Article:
Let me tell you now about a friend of mine. She's my friend from the student period in Cracow, she studied biology, I did chemistry. She came from Bedzin [town in Silesia, some 200 km south of Warsaw]. We bumped into each other accidentally after the war. We were applying for a job somewhere, she had been in the First Army. Married name Litoczewska, maiden name Perlmuter. Marysia. We called her Maniusia. She was so petit, so slim, always smartly dressed. And when I met her, right after the war, she approached me, in uniform, she looked like a bag with a piece of rope wrapped around her waist, so round she was. It wasn't the same Marysia, I didn't recognize her at first. And so, from word to word, we moved in together. A rented room, in Praga. We also got married on the same day: 1st October, my birthday. 1944. Soon afterwards she emigrated with her husband to Israel. They have two kids, the girl lives in England, the boy in Germany.
I found one more of my mother's cousins after the war - Mietek Zelinger [son of Uncle Bernard]. I was in Katowice, dropped by Sosnowiec, to see whether the house was still there. I arrived, it was. I climbed the stairs to the second floor. I knock at the first door, I ask whether they know anything about the Zelinger family, what happened with them during the war. 'You come at the right moment, Mietek has just returned from the camp. Come in, he's gone to town to look around; he'll see you when he gets back. He'll be very happy to.' How immensely happy I was...
Mietek told me then how it all looked: they [the Germans] came, took everyone, the parents [Bernard and Zosia] and them [Mietek and Henio]. The parents were sent to one camp, and the two of them to another. In the camp, Henio died of hunger right before liberation, and the parents - Mietek didn't know how they died because they were in a different camp. [Mrs. Starzec doesn't remember the names of the camps].
We took Mietek to Warsaw. He wasn't there long. From the very beginning, he was determined to go to Israel [then Palestine]. He made his mind up right away and told us that. We tried to convince him, 'Stay here, we'll set you up,' but he didn't want to hear about that. He started as a simple hand [in Israel], a boy that had lived in a lap of luxury at home. But there he worked hard and somehow, by his own effort, he eventually got settled.
He met a Yemenite girl, and that was his first great love. A beautiful, wonderful girl, slender, as if sculpted. That gave him an extra motivation. He fell in love and they are a wonderful family. He has many kids, they live in Israel. A wonderful marriage, and they live to this day. It was his happiness after all those hardships. He lived in tough conditions. But now he is a happy father and grandfather. He suffers from a heart condition. He's much younger than me, I was his tutor when I lived with them [for a brief period in 1936 in Sosnowiec]; I gave him some private lessons. In one word, a great boy today. He's changed completely. 'Mietek, I remember you were mean, bad...' 'Well, yes, I was mean.' He's grown a moustache [to cover the harelip]. And he wanted to die there, in Israel.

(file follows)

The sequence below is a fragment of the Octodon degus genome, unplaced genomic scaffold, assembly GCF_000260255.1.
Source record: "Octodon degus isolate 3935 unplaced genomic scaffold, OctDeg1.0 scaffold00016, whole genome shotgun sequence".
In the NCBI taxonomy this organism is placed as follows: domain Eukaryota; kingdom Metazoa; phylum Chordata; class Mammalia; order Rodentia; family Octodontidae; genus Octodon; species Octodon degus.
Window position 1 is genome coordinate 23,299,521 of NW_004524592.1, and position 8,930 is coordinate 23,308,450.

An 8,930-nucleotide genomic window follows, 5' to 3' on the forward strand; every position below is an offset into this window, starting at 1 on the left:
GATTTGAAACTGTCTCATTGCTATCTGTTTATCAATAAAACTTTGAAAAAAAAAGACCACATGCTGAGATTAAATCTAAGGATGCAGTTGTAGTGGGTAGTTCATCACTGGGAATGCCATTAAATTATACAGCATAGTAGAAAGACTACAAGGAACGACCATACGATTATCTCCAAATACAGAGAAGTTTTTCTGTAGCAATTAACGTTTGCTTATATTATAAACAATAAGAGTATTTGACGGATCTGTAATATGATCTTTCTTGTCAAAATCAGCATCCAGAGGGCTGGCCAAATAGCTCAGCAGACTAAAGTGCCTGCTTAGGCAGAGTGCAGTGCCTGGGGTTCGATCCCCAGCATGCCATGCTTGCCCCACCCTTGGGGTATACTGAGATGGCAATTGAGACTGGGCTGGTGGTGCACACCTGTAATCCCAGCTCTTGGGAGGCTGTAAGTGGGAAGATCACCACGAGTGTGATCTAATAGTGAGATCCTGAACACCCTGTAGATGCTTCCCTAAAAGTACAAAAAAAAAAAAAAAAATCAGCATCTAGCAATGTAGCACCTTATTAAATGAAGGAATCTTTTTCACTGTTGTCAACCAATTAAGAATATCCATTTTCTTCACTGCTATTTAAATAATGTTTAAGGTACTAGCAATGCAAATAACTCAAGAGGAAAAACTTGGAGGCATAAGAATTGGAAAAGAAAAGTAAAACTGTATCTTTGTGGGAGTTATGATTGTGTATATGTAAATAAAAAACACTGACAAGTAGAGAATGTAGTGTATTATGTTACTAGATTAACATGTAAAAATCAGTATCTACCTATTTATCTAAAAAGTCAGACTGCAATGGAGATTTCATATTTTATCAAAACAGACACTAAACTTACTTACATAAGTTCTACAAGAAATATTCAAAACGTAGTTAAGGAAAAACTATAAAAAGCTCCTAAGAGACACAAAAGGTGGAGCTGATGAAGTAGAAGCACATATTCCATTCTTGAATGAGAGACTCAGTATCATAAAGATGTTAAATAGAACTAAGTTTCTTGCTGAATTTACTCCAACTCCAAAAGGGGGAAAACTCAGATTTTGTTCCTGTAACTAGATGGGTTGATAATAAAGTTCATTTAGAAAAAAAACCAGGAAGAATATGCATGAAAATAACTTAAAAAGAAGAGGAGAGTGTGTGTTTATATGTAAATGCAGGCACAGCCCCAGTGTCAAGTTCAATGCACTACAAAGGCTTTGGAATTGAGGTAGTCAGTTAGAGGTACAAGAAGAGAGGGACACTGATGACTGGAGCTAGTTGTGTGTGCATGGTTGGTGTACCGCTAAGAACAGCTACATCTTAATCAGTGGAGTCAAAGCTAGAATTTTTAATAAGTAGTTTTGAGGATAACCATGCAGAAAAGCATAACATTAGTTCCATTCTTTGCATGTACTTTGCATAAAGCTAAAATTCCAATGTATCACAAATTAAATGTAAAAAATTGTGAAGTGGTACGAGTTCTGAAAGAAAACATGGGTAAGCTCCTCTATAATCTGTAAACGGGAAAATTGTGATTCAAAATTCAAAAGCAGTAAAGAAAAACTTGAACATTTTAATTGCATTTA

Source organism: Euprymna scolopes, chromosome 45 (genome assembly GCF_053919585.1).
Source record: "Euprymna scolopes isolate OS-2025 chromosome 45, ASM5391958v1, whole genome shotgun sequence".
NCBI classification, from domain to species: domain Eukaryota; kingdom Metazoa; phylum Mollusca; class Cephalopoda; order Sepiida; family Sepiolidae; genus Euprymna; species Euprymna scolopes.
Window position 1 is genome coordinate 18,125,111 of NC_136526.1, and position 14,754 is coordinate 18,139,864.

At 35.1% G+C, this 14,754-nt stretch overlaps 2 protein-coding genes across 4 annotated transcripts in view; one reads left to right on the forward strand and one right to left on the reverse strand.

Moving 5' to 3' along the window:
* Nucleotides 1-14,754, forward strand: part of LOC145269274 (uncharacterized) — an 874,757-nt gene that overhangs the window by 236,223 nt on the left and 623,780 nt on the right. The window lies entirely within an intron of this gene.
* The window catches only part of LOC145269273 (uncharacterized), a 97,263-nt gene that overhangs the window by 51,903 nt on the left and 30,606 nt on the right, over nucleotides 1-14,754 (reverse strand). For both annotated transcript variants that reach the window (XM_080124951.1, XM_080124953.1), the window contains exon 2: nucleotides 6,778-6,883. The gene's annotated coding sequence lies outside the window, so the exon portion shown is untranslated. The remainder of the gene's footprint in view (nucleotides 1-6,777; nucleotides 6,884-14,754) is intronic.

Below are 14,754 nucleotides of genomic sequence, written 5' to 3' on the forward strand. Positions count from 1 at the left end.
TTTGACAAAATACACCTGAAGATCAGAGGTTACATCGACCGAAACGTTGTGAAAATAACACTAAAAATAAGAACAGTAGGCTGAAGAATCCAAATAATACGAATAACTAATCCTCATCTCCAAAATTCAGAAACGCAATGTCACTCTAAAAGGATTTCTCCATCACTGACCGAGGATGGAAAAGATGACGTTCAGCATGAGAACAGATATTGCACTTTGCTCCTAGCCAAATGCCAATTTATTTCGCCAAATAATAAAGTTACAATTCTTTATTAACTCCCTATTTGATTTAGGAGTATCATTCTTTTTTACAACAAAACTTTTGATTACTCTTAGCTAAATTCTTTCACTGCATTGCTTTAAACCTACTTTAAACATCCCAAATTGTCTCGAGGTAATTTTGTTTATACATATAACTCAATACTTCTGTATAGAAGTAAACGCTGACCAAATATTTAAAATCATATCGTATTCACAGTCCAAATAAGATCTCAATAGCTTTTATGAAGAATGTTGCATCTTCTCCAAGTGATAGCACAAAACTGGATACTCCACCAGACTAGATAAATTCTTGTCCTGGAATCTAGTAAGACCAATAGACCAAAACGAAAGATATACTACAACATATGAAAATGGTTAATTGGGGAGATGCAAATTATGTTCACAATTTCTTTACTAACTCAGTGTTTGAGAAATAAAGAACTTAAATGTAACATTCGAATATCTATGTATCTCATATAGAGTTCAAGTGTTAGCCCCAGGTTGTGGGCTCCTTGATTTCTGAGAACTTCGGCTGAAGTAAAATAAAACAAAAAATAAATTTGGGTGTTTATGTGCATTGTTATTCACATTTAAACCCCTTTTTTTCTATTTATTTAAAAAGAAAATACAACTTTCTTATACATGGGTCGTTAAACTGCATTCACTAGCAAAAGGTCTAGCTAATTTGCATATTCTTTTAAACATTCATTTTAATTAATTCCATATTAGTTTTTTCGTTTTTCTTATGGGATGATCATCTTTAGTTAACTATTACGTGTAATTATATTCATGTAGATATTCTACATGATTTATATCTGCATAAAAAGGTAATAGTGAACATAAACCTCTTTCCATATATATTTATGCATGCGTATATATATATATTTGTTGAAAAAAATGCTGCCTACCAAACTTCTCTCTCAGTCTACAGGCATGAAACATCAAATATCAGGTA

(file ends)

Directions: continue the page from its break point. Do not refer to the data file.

I didn't emigrate because I really feel Polish, I know the language, the literature. I visited Israel but didn't find it attractive. They [the Israelis] are very much like we, the Poles. In every respect. They've been through as much slavery as we have but they are as nationalistic and chauvinistic as many people here. I saw synagogues for whites and for blacks. Just as people don't like Jews here, so they don't like Poles there, I was shocked by all that. It wasn't for me.
I also saw a ghetto in Israel, completely separated... I was there about ten years ago [around 1996]. I went there to see my sister. I was walking through one of Tel Aviv's neighborhoods to visit my cousin [Mietek]. And suddenly a gate opens and the kaftans pull out, all with payes, big, small, pulling out in a large crowd. I arrive at my cousin's and ask him what it was. He tells me the neighborhood is inhabited by Hasidim who still wait for their Messiah to come. From the cheder, to the universities, they have everything they need here. They don't feel liberated yet.
Those who were leaving to Israel were doing so with highly bitter feelings. Some, those who experienced the pogroms, I understand. My brother-in-law, who did a lot for Poland, also met with injustice, was sacked from his job, virtually thrown on the street. And, following Gomulka's speech , they [he and his wife, Mrs. Starzec's sister] left. Many like them left then, people that had devoted their lives to Poland. Their elder son, Marek, was born in 1947, lives in France today. Marek Kirszenbaum. He has three wonderful kids, Bruno is the youngest, born in 1981.